June is a happy month, don’t you think? Winter is long and truly gone (well, it should be, but it seems to be dragging its heels around here this year). The days are long and warm and holidays are beckoning. Kids are getting ancy at school, but not as much as their teachers. Flowers are showing off their beauty while the vegetables are getting bigger and greener. Strawberries are plumping up and Wimbledon is just a tennis balls throw away.
So, why does June always make me a little sad?
Well, I miss my Dad. He was a great Dad, the best a child could ask for. OK, so he wasn’t the greatest gardener or the greatest DIYer. His main handy man tools were Blu Tack, six inch nails and a hammer. He couldn’t hang wallpaper to save his life and for years I thought hanging wallpaper was a very difficult thing to do. It turns out that it is pretty easy; it’s just that my Dad made it look hard. He had absolutely no sense of direction and would lead us on many a hike going in the wrong direction. How many times did I hear him say “It’s just round the next bend” or “over the next hill.” How many “well worn paths” did we traipse down in the pouring rain – what, well worn by one deer and two rabbits? But he would always be there for us. Whenever we went on a bike ride, we always managed to get a “puncture” on the way home and he would always come and retrieve us from wherever we were. He even came when we called him right in the middle of the men’s final at Wimbledon. Now there’s a dedicated father, especially since he must have known we didn’t actually have punctures and that we had let the air out of our tyres because we were too lazy to cycle home.
We didn’t go on exotic holidays to warm and sunny beaches. We went to rainy places and stayed in caravans or tents. We spent inordinate amounts of time in cagoules and wellies, braving the elements on hikes or on windswept beaches. But did we have fun? You bet we did. We spent holidays in horse drawn caravans in Ireland. Every day, the fun would start when we went to try and catch the horse. One time I nearly got mowed down by the wrong horse. There I was, 10 years old, holding a bucket of oats and trying to tell a 16 hander that no, these weren’t for him. Luckily, Dad was there to pull me out from under his hooves. Then there was the time that we had the local farmer chasing our horse with a tractor. He was doing a good job too, the horse was heading straight for elder brother T, but T jumped off to the side at the last minute as the horse galloped by. All the farmer could do was slowly shake his head and say “This won’t do at all at all at all”. Through it all, Dad kept us going and Dad kept us smiling. It was Dad that braved the freezing cold waters of the Atlantic Ocean, the English Channel or the Irish Sea with us; he was the one that hauled me out just as I was being sucked under by a huge wave as it was retreating back down the beach. I don’t know how much fun he had on our mad, chaotic, often wet and often cold holidays, but I know we had a blast and I treasure everyone of my holiday memories. No, we didn’t fly off to exotic places, but that didn’t matter. What mattered was that every summer, no matter what, we went somewhere, as a family.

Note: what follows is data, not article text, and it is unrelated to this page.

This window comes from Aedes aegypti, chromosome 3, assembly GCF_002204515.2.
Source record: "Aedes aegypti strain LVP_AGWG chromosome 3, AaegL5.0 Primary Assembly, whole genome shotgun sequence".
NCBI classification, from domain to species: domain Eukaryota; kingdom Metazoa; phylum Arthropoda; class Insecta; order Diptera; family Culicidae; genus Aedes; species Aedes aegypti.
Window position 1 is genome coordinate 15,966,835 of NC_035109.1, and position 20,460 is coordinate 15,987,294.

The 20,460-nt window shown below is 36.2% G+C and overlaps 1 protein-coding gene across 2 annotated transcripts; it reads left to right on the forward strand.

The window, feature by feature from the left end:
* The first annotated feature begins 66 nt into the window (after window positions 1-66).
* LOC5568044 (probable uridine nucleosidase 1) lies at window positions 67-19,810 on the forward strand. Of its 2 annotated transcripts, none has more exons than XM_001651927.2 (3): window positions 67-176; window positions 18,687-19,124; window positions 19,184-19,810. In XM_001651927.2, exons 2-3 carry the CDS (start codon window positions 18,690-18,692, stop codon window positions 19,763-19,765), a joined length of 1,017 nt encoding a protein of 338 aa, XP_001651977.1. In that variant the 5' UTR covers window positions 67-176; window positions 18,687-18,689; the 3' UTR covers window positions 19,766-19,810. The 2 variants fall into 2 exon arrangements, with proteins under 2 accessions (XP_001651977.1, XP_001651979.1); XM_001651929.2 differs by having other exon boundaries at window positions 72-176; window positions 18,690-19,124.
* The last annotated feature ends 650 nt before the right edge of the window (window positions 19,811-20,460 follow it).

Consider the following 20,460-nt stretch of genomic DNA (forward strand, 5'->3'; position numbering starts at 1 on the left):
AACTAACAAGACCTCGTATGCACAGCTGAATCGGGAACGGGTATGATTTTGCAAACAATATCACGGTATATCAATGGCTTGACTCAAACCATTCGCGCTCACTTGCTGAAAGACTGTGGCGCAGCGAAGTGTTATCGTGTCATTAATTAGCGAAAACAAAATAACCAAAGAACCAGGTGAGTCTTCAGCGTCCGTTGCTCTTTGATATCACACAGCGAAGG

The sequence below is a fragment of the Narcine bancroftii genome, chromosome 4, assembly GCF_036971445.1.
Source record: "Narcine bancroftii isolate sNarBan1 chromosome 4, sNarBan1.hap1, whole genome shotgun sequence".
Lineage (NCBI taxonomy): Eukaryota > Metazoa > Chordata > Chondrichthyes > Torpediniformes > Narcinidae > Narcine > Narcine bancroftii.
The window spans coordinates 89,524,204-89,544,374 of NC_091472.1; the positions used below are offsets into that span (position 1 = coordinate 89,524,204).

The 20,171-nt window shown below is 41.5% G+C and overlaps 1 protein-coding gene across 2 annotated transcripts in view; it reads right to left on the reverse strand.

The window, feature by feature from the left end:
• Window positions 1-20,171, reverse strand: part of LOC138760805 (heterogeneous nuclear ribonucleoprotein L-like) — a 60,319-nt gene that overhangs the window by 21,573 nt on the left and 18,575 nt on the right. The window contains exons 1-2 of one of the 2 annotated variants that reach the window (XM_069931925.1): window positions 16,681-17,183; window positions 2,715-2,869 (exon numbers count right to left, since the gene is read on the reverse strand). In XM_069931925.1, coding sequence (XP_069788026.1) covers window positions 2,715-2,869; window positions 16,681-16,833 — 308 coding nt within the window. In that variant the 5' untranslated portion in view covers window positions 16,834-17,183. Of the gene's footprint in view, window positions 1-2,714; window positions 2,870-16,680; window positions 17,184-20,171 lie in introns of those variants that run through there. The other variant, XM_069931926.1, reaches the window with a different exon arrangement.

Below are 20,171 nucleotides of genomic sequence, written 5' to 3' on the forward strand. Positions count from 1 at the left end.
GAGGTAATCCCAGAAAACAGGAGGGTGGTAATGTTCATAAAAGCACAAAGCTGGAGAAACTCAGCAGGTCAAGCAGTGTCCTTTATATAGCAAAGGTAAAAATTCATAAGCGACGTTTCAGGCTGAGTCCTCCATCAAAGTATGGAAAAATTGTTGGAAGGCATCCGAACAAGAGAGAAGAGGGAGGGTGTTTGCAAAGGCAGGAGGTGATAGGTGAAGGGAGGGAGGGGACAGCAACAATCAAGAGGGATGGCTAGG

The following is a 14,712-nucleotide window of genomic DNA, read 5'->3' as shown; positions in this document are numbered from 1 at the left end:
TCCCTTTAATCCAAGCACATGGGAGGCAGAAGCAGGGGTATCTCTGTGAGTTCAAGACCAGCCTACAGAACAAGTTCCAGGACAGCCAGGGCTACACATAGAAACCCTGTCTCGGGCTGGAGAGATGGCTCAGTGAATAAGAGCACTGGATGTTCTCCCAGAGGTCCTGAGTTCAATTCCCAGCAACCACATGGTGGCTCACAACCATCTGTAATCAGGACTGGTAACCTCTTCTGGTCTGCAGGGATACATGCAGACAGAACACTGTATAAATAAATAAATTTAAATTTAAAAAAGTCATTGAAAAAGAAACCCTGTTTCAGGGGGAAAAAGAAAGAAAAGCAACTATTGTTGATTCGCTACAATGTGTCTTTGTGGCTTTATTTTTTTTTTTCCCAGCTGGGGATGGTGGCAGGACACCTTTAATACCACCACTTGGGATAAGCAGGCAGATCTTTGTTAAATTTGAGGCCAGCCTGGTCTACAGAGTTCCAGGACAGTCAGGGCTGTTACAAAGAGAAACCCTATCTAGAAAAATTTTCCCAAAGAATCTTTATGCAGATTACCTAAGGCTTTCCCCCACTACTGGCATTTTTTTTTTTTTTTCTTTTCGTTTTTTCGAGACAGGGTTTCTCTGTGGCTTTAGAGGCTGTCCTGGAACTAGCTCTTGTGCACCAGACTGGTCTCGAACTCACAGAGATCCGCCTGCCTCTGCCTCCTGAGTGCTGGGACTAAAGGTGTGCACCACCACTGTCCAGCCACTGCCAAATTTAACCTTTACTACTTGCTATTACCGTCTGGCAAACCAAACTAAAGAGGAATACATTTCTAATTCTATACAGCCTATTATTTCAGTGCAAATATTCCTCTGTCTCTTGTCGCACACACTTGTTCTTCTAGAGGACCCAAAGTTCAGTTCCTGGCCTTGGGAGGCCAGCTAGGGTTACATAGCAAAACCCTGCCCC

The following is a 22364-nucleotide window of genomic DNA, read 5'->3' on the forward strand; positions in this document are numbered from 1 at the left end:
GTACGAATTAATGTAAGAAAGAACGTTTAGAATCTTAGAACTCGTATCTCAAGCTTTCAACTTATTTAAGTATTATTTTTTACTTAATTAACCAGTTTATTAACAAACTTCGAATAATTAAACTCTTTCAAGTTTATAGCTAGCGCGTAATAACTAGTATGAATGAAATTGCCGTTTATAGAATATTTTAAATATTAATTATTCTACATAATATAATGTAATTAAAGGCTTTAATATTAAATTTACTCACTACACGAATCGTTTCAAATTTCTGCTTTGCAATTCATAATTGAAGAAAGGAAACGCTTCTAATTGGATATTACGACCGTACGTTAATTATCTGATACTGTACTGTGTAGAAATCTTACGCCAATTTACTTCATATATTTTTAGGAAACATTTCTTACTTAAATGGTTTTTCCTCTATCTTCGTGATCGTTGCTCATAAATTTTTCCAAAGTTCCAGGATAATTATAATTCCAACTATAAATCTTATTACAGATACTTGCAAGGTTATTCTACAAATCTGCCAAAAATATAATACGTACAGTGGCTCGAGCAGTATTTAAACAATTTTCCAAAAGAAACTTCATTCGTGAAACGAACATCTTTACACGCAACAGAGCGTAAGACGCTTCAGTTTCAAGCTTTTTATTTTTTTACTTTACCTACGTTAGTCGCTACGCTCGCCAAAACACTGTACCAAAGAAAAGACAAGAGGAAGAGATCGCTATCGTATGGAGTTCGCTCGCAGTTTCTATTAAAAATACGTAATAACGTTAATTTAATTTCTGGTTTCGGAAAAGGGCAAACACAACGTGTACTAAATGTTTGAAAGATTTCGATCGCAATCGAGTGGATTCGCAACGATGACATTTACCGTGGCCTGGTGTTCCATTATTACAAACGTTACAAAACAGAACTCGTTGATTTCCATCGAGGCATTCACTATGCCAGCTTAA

My Dad wasn’t a flashy Dad and he didn’t have much dress sense. You could count on him to turn up in socks and sandals – never just sandals, after the sunburnt feet fiasco - with his trousers pulled up way above the waistline. I do wonder how high his trousers would be today – I am guessing that they would be up under his armpits by now. He had his barbeque apron and his straw boater from Henley and, most importantly, he nearly always wore a smile.
Memories fade and I wish I had more photos to remind me of my Dad. He was always the one behind the camera, so I have very few photos of him. I do remember he was always there for me. He helped me through University. When I was travelling, he helped me pay for the odd airline ticket and when I wanted to learn how to dive, he sent me the money for the course. My love for travelling came from my father. I remember as a little girl, watching slides of the trip he took to Africa just after he had finished at University. I finally managed to fulfill one of my life long dreams last year when I finally made it to Africa to see some of the things that my Dad had shown me as a child.
I still miss my Dad. I missed him at my wedding and I miss him every Christmas and every birthday and every Father’s Day. I missed him when I received my PhD – I know how very proud he would have been. I know he wasn’t perfect. Yes, he shouted at us, yes he lost his temper with us, but who could blame him, the four of us were no angels (well, I was, but not the other three). But, no matter what, he was there for all of us and I am grateful that he was around as long as he was. Having the best Dad in the world for twenty years is far better than having a crap Dad for sixty and I can honestly say that I did have the best Dad in the world.
Sunday, 15 June 2008